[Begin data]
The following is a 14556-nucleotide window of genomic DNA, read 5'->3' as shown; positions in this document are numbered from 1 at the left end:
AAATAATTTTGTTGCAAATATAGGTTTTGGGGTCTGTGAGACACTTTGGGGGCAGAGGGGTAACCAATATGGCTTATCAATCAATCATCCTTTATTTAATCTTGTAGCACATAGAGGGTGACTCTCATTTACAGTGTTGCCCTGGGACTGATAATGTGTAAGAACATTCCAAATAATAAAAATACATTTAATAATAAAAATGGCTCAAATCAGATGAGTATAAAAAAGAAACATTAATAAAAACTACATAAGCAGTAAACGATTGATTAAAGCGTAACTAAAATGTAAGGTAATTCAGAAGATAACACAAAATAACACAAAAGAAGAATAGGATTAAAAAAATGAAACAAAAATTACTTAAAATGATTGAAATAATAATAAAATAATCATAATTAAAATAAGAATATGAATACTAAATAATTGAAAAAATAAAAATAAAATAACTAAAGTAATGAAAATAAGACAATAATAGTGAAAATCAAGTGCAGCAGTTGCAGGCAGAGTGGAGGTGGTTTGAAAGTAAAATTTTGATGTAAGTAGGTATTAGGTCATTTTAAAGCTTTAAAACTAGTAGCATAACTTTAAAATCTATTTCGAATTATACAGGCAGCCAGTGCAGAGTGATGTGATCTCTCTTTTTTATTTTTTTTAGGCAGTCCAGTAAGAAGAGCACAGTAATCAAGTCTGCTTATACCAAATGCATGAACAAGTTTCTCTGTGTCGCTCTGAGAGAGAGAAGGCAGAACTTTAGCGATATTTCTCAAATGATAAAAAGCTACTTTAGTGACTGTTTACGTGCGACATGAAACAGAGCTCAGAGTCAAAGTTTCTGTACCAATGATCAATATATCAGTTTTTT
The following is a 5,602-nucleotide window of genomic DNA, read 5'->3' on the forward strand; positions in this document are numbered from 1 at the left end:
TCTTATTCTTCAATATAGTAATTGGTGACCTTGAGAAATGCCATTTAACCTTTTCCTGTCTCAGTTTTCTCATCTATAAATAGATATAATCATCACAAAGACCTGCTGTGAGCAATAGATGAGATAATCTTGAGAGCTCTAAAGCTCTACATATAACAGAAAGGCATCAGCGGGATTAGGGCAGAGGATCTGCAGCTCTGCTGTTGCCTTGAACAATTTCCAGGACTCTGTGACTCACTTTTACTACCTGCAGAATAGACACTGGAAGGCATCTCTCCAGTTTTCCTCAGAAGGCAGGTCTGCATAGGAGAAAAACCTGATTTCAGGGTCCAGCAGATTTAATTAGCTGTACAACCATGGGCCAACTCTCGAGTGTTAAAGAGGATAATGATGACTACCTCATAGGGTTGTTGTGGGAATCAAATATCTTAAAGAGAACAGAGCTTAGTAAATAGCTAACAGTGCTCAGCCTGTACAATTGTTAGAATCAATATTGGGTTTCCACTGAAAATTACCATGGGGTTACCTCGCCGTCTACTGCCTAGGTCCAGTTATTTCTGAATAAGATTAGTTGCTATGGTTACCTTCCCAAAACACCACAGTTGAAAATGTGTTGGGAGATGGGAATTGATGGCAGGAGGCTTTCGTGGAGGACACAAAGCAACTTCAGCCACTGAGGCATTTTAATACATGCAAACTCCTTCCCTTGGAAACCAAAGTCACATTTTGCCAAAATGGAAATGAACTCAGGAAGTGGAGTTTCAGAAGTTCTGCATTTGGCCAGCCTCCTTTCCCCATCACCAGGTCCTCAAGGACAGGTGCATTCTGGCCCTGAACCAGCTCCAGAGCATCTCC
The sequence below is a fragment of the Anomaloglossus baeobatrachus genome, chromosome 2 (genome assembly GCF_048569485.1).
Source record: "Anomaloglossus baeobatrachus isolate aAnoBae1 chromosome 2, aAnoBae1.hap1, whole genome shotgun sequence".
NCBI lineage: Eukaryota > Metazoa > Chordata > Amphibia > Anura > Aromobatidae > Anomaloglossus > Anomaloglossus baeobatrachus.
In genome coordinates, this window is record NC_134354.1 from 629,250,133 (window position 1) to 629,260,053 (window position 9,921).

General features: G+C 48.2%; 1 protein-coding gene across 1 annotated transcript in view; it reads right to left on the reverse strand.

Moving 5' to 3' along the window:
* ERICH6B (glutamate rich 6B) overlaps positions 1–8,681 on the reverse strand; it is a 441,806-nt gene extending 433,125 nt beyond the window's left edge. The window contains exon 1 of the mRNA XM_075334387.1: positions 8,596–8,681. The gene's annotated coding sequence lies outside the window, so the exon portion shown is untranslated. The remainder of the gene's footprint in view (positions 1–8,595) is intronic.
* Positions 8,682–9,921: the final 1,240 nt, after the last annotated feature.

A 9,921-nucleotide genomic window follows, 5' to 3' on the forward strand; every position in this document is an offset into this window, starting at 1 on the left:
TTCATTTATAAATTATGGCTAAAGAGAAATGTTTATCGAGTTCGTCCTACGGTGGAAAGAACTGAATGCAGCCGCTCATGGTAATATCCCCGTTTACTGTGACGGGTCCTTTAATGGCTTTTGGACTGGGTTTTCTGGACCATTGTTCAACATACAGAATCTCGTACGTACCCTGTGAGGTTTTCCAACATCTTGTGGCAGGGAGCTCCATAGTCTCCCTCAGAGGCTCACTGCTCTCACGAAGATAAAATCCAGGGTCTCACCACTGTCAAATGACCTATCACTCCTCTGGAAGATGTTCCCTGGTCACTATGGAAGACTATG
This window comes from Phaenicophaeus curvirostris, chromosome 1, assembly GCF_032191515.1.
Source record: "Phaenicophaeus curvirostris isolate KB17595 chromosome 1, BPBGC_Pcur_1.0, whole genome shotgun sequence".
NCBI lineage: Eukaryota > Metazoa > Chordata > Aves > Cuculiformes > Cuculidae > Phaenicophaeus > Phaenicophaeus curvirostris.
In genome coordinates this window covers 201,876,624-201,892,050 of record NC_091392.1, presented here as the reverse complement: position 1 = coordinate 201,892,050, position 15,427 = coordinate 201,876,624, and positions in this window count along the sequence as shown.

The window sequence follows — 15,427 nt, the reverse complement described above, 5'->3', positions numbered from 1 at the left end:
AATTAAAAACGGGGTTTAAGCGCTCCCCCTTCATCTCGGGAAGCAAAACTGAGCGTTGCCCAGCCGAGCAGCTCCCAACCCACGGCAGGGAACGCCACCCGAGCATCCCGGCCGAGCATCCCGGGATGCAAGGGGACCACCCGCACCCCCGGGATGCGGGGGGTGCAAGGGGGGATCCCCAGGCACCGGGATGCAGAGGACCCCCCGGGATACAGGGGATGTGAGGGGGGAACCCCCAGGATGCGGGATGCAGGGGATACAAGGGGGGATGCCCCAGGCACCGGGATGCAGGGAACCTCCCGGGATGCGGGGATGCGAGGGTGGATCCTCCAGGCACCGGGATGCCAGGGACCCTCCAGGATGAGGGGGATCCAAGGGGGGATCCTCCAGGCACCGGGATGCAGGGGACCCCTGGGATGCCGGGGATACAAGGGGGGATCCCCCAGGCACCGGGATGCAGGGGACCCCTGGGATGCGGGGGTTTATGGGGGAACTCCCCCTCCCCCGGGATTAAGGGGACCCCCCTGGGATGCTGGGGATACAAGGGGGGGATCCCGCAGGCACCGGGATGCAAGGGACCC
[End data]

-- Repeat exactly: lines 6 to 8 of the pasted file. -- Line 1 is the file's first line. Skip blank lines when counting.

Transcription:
Source record: "Anomaloglossus baeobatrachus isolate aAnoBae1 chromosome 2, aAnoBae1.hap1, whole genome shotgun sequence".
NCBI lineage: Eukaryota > Metazoa > Chordata > Amphibia > Anura > Aromobatidae > Anomaloglossus > Anomaloglossus baeobatrachus.
In genome coordinates, this window is record NC_134354.1 from 629,250,133 (window position 1) to 629,260,053 (window position 9,921).